Where things become murkier is when we ask people to assign degrees of acceptability to individual sentences or pairs thereof. Here we ask not if some sentence is better or worse than another, but ask people to provide graded judgments to stimuli (to say how much worse); rate this sentence’s acceptability between 1-7 (best to worst) on a scale.  This question elicits graded judgments. Not for all cases, as I doubt that any speaker would be anything but completely sure that (1) and (2) are not paraphrases and that (1) and (3) depict the same events in contras to (2). But, it might be that whereas some assign a 6 to the first wh question above and a 2-3 for the second, come might give different rankings. I am even ready to believe that the same person might give different rankings on different occasions. Say that this is true? What if anything should we conclude about the Gs pertinent to these judgments?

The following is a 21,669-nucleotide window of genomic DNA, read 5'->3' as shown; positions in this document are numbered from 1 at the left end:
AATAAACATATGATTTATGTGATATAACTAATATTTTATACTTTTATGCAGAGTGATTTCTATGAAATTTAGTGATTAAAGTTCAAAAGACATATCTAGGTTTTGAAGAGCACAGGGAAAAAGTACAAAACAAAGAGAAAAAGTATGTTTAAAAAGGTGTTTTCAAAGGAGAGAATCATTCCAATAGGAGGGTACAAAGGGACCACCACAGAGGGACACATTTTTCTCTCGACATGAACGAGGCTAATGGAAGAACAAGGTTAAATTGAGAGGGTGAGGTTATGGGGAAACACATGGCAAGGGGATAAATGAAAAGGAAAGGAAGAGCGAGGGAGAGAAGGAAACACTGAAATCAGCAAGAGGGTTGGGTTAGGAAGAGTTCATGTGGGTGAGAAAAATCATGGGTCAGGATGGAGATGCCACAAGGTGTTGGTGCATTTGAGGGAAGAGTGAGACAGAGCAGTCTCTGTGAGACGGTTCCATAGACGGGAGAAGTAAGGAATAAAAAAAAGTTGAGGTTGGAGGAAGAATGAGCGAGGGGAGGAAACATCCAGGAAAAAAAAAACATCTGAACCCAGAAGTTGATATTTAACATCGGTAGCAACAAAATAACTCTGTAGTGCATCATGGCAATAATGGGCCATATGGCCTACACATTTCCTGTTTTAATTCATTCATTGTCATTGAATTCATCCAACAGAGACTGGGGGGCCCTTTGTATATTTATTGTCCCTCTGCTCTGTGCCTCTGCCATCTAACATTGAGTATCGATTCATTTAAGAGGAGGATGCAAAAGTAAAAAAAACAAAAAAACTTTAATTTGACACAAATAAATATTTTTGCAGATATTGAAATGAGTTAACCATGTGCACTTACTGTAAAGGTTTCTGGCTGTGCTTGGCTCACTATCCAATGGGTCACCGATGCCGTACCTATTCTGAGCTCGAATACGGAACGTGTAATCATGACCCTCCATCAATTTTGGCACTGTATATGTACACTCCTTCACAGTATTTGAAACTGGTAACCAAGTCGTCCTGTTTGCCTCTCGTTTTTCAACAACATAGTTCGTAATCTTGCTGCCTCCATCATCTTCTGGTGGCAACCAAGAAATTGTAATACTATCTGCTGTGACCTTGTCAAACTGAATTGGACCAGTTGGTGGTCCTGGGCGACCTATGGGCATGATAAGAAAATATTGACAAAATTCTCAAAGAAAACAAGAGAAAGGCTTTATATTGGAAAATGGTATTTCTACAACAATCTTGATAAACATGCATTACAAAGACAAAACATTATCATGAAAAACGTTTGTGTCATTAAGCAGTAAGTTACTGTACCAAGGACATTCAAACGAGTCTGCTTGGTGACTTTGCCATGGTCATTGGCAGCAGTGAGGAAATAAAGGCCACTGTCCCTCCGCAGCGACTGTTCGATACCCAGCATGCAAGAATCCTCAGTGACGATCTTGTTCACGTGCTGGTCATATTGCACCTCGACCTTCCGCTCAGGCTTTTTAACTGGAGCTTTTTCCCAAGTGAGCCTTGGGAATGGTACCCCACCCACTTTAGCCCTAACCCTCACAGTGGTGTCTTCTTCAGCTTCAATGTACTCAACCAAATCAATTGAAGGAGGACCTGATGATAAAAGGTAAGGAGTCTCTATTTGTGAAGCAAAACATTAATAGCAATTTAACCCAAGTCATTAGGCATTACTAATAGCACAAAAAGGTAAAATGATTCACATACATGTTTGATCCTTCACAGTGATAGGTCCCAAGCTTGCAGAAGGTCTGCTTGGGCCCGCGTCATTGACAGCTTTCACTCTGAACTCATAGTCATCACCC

One conclusion is that the Gs must be graded because (some of) our acceptability judgments are. But why believe this? Why believe that grammaticality is graded simply because how we measure it using one particular probe is graded (conceding for the moment that acceptability judgments are invariably gradient). Surely, we don’t conclude that the melting point of lead (viz. 327.5 Celsius) is gradient just because every time we measure it we get a slightly different value. In fact, anytime we measure anything we get different values. So what? Thus, the mere fact that one acceptability measure yields gradient values implies very little about whether grammaticality (i.e. the thing measured by the acceptability judgment) is also gradient. We wouldn’t conclude this about the melting point of lead, so why conclude this about the grammaticality of John saw Mary or the ungrammaticality of who did John see Mary?